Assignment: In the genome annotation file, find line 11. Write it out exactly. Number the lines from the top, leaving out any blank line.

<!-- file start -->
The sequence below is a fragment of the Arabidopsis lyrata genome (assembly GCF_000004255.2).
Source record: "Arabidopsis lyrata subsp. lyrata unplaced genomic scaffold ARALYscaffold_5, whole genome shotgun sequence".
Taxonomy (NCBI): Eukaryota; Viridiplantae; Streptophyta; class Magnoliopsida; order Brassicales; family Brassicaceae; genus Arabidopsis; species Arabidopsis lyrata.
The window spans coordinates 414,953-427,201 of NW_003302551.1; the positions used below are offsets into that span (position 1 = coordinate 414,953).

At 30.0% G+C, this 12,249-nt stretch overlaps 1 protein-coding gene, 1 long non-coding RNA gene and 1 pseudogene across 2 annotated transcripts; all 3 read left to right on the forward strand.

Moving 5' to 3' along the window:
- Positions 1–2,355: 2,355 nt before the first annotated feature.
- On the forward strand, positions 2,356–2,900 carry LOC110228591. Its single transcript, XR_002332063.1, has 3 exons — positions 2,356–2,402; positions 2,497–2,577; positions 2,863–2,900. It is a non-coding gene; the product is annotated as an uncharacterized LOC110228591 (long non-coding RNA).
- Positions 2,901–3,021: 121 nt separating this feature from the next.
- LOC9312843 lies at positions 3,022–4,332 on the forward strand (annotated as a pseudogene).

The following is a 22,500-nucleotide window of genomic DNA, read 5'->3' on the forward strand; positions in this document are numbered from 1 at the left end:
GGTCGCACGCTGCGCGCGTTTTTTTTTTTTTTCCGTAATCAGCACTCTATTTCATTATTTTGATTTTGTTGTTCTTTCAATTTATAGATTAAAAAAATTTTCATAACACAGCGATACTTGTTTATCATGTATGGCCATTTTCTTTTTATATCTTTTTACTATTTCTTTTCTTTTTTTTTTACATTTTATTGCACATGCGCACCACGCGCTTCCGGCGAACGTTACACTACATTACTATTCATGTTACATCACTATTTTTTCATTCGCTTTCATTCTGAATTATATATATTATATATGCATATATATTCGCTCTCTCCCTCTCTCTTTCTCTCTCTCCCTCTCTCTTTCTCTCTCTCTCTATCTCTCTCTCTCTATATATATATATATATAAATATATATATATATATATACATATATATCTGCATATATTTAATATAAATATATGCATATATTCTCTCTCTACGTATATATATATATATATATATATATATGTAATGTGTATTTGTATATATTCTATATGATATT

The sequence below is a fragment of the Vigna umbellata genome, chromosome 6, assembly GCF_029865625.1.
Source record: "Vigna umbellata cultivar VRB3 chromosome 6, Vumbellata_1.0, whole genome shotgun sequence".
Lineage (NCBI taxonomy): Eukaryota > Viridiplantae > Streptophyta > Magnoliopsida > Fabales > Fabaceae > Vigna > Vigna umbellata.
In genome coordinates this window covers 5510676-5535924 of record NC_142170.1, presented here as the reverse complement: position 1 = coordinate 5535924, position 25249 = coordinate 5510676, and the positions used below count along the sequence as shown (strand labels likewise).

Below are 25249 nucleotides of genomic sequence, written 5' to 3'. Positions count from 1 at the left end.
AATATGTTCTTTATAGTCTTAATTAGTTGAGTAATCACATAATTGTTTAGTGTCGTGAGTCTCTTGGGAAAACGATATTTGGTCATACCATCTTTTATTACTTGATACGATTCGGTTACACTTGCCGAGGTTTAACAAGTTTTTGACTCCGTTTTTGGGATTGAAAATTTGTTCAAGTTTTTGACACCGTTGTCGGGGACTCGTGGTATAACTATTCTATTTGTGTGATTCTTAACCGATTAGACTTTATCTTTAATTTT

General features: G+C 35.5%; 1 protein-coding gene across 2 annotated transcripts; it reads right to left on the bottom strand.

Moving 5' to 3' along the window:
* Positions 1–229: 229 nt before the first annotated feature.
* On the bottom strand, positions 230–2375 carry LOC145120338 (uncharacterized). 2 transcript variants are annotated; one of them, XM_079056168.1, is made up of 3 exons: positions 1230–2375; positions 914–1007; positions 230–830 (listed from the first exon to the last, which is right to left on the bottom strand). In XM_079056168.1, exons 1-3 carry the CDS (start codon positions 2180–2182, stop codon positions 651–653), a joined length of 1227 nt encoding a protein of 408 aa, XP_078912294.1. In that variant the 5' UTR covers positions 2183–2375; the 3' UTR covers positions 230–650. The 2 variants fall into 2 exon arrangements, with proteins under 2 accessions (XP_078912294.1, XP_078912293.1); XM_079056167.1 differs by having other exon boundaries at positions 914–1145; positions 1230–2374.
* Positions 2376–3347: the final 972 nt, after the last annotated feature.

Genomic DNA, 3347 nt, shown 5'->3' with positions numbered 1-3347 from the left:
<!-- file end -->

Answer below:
The following is a 22,500-nucleotide window of genomic DNA, read 5'->3' on the forward strand; positions in this document are numbered from 1 at the left end: